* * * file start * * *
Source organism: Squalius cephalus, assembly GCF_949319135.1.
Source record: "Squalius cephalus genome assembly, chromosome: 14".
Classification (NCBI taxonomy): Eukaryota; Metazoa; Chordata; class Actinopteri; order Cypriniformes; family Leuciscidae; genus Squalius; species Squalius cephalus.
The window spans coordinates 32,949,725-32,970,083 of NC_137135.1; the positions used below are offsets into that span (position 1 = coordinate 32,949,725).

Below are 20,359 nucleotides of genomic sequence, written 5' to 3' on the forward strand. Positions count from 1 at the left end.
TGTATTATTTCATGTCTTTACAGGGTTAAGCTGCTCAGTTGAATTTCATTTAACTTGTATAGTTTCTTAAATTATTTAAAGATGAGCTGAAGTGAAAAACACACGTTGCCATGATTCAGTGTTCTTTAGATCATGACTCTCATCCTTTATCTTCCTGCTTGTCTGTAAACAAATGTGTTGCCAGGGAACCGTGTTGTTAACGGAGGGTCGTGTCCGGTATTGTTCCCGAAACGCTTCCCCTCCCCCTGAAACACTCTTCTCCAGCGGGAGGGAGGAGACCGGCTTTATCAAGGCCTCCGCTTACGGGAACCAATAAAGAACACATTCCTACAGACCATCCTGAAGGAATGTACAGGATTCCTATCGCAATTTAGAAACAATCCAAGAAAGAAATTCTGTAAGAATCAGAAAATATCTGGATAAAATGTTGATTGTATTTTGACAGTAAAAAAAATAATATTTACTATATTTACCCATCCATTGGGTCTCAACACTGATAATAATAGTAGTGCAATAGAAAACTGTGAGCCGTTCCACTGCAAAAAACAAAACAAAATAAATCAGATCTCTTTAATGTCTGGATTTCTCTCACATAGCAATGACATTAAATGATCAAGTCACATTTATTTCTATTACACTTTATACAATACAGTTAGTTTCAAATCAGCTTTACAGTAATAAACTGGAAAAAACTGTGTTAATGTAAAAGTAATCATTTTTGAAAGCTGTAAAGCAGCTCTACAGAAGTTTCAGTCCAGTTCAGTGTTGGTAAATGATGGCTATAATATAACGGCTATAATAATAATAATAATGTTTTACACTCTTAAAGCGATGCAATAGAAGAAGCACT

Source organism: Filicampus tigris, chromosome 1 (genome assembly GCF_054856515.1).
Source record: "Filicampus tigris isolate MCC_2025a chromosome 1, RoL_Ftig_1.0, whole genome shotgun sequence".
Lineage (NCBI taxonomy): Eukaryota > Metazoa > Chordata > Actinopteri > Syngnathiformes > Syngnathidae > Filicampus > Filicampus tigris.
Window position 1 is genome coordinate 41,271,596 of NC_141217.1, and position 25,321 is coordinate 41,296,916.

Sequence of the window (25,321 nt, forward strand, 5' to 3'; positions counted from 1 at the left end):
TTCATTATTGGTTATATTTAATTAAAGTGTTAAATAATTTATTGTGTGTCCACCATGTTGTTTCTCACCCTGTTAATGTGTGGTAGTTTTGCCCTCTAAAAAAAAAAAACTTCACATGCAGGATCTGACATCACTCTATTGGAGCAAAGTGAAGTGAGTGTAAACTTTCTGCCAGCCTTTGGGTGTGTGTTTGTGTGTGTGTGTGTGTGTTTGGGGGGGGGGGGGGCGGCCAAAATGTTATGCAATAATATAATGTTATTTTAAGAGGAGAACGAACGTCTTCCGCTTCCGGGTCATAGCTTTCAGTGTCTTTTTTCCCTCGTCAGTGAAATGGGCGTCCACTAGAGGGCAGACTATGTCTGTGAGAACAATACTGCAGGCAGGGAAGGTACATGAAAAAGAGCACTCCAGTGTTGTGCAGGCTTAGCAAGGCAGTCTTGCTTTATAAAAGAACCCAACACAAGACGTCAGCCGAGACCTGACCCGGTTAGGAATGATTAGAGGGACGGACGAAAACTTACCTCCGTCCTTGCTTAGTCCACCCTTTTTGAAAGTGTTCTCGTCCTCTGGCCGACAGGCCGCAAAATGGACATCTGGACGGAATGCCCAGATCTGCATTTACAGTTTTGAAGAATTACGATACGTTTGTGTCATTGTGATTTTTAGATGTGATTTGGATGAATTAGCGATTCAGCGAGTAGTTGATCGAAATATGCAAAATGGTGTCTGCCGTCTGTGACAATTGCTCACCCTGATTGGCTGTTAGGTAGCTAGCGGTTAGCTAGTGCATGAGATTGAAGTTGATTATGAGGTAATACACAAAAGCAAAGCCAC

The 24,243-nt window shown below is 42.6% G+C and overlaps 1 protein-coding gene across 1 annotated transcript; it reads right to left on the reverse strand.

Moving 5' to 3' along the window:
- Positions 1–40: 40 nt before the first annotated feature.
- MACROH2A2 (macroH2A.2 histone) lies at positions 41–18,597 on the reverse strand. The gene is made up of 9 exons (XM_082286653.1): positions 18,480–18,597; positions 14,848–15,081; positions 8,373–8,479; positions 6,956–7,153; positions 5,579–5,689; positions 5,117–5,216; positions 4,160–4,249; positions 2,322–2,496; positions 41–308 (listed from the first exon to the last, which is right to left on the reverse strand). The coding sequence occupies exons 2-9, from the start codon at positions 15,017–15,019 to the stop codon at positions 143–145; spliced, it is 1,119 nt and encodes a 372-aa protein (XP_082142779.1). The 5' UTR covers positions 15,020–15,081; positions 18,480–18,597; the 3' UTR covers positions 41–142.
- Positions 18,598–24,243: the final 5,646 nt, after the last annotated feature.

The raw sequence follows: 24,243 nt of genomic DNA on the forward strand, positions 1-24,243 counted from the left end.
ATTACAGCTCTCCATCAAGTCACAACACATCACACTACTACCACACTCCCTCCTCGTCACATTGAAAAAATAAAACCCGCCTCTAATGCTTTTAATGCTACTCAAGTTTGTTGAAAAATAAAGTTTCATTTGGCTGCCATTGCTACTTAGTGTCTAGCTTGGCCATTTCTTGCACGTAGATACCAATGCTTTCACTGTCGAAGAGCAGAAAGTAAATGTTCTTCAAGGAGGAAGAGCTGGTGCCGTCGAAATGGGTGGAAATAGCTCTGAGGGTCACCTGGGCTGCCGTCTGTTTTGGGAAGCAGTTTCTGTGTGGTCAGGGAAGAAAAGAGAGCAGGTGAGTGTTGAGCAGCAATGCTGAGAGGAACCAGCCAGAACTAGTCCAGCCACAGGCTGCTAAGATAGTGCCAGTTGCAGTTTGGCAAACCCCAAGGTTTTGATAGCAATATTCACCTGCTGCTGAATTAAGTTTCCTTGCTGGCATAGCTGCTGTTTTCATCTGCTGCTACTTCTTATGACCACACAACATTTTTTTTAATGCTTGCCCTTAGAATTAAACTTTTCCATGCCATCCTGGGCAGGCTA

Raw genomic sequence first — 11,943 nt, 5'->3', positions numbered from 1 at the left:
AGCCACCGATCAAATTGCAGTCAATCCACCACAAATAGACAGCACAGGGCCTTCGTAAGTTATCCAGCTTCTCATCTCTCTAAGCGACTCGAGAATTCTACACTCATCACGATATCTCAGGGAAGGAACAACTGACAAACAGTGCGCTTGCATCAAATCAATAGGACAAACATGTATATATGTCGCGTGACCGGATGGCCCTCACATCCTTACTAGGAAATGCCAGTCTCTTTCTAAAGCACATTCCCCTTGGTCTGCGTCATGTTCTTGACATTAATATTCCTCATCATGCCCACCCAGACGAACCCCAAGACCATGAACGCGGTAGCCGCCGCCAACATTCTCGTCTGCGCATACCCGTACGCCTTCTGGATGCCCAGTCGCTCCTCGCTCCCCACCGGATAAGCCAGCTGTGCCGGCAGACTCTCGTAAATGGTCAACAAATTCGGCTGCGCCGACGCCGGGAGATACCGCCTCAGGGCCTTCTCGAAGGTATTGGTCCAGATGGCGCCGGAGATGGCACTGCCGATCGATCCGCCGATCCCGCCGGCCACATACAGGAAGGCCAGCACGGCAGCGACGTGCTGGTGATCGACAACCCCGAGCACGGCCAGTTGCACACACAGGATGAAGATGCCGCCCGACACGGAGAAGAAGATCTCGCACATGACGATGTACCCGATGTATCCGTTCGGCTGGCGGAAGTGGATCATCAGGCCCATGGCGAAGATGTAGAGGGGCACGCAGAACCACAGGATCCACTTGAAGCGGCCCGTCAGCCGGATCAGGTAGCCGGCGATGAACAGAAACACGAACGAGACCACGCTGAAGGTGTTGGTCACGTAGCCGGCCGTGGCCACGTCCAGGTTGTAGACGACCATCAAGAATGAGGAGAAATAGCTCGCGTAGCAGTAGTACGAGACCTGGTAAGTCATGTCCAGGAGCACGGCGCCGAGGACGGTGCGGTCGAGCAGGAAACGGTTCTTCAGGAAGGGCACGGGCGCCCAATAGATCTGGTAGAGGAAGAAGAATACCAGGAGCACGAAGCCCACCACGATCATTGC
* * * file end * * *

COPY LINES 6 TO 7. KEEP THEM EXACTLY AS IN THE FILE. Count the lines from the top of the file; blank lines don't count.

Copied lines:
TGTATTATTTCATGTCTTTACAGGGTTAAGCTGCTCAGTTGAATTTCATTTAACTTGTATAGTTTCTTAAATTATTTAAAGATGAGCTGAAGTGAAAAACACACGTTGCCATGATTCAGTGTTCTTTAGATCATGACTCTCATCCTTTATCTTCCTGCTTGTCTGTAAACAAATGTGTTGCCAGGGAACCGTGTTGTTAACGGAGGGTCGTGTCCGGTATTGTTCCCGAAACGCTTCCCCTCCCCCTGAAACACTCTTCTCCAGCGGGAGGGAGGAGACCGGCTTTATCAAGGCCTCCGCTTACGGGAACCAATAAAGAACACATTCCTACAGACCATCCTGAAGGAATGTACAGGATTCCTATCGCAATTTAGAAACAATCCAAGAAAGAAATTCTGTAAGAATCAGAAAATATCTGGATAAAATGTTGATTGTATTTTGACAGTAAAAAAAATAATATTTACTATATTTACCCATCCATTGGGTCTCAACACTGATAATAATAGTAGTGCAATAGAAAACTGTGAGCCGTTCCACTGCAAAAAACAAAACAAAATAAATCAGATCTCTTTAATGTCTGGATTTCTCTCACATAGCAATGACATTAAATGATCAAGTCACATTTATTTCTATTACACTTTATACAATACAGTTAGTTTCAAATCAGCTTTACAGTAATAAACTGGAAAAAACTGTGTTAATGTAAAAGTAATCATTTTTGAAAGCTGTAAAGCAGCTCTACAGAAGTTTCAGTCCAGTTCAGTGTTGGTAAATGATGGCTATAATATAACGGCTATAATAATAATAATAATGTTTTACACTCTTAAAGCGATGCAATAGAAGAAGCACT

Source organism: Filicampus tigris, chromosome 1 (genome assembly GCF_054856515.1).